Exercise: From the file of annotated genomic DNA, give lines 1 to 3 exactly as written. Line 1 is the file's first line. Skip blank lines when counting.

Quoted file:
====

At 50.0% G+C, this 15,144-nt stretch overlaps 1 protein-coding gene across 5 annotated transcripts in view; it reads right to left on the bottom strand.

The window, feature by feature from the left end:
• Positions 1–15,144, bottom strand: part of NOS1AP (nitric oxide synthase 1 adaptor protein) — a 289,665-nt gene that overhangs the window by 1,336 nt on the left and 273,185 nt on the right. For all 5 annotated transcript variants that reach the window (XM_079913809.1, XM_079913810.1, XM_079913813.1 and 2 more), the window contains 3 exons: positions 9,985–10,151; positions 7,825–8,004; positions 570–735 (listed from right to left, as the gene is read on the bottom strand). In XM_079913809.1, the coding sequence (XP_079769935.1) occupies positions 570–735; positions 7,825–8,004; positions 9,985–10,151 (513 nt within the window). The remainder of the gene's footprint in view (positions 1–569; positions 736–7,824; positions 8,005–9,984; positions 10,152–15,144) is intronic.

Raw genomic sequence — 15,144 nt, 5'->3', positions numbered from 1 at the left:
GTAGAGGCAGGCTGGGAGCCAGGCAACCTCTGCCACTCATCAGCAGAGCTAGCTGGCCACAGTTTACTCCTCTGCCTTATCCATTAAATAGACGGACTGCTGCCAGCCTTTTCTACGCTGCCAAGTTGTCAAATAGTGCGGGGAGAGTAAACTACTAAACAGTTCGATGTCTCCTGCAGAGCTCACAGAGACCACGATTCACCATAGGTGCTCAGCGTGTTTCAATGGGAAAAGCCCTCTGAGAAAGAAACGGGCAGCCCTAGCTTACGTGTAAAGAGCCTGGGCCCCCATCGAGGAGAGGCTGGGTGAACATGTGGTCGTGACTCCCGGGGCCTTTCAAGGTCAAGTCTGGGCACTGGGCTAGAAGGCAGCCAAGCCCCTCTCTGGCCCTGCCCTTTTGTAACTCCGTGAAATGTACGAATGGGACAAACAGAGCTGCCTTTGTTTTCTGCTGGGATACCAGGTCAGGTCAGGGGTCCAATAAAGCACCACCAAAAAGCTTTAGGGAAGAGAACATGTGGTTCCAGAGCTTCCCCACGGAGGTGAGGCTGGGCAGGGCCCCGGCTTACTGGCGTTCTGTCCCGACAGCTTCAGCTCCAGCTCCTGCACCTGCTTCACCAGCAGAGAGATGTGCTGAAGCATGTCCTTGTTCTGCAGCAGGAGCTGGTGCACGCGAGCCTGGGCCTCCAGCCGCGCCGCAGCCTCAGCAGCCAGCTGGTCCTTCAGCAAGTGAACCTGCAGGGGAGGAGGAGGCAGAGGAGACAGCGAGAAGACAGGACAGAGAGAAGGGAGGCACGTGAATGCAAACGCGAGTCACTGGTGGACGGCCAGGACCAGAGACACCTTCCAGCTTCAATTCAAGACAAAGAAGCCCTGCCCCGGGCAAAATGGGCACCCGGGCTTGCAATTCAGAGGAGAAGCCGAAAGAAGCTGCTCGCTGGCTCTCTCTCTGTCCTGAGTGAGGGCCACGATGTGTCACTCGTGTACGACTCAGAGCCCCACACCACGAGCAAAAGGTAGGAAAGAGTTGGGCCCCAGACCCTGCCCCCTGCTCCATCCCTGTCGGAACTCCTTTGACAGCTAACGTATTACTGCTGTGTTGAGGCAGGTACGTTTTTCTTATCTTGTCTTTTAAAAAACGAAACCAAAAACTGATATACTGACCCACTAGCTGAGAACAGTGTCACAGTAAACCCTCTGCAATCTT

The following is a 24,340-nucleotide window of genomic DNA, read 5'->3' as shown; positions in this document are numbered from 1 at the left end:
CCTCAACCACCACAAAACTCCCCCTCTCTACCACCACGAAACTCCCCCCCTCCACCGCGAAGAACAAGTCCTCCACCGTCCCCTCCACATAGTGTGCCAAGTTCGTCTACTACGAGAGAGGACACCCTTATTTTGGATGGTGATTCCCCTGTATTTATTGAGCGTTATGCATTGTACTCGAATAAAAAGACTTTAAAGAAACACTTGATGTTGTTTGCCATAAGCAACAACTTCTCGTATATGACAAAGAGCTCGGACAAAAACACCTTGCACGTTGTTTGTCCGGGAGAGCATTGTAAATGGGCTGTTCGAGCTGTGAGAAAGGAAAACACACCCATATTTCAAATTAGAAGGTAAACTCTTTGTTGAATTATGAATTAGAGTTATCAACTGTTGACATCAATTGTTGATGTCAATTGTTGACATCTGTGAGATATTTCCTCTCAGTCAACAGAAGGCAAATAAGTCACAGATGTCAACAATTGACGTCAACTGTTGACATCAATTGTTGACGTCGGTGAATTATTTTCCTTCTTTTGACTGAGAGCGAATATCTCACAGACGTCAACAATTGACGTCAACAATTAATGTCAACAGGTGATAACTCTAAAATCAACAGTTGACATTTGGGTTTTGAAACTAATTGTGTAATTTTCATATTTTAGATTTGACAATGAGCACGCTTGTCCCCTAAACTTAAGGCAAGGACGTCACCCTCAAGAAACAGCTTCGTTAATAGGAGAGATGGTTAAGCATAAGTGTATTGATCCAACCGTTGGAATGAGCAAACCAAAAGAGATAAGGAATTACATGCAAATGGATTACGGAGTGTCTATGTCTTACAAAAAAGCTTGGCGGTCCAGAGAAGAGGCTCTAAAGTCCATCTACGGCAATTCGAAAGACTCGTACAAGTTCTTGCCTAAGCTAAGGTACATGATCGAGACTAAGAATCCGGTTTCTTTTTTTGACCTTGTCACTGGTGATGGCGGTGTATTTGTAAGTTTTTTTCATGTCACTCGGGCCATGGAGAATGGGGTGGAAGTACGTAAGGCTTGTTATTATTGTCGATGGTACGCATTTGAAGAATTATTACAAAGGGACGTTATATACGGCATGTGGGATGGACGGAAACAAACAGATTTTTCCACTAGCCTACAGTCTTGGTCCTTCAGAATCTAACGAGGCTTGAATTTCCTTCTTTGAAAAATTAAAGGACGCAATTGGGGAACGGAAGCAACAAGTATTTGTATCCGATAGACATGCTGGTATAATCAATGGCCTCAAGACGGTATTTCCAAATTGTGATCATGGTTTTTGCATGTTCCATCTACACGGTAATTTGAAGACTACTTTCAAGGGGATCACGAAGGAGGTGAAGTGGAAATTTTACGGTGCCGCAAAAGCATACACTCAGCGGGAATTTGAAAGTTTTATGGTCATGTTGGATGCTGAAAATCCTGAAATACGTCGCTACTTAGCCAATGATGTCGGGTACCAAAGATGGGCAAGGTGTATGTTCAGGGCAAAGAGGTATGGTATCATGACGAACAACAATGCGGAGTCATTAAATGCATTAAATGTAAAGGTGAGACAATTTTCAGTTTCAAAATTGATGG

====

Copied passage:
At 50.0% G+C, this 15,144-nt stretch overlaps 1 protein-coding gene across 5 annotated transcripts in view; it reads right to left on the bottom strand.

The window, feature by feature from the left end:
• Positions 1–15,144, bottom strand: part of NOS1AP (nitric oxide synthase 1 adaptor protein) — a 289,665-nt gene that overhangs the window by 1,336 nt on the left and 273,185 nt on the right. For all 5 annotated transcript variants that reach the window (XM_079913809.1, XM_079913810.1, XM_079913813.1 and 2 more), the window contains 3 exons: positions 9,985–10,151; positions 7,825–8,004; positions 570–735 (listed from right to left, as the gene is read on the bottom strand). In XM_079913809.1, the coding sequence (XP_079769935.1) occupies positions 570–735; positions 7,825–8,004; positions 9,985–10,151 (513 nt within the window). The remainder of the gene's footprint in view (positions 1–569; positions 736–7,824; positions 8,005–9,984; positions 10,152–15,144) is intronic.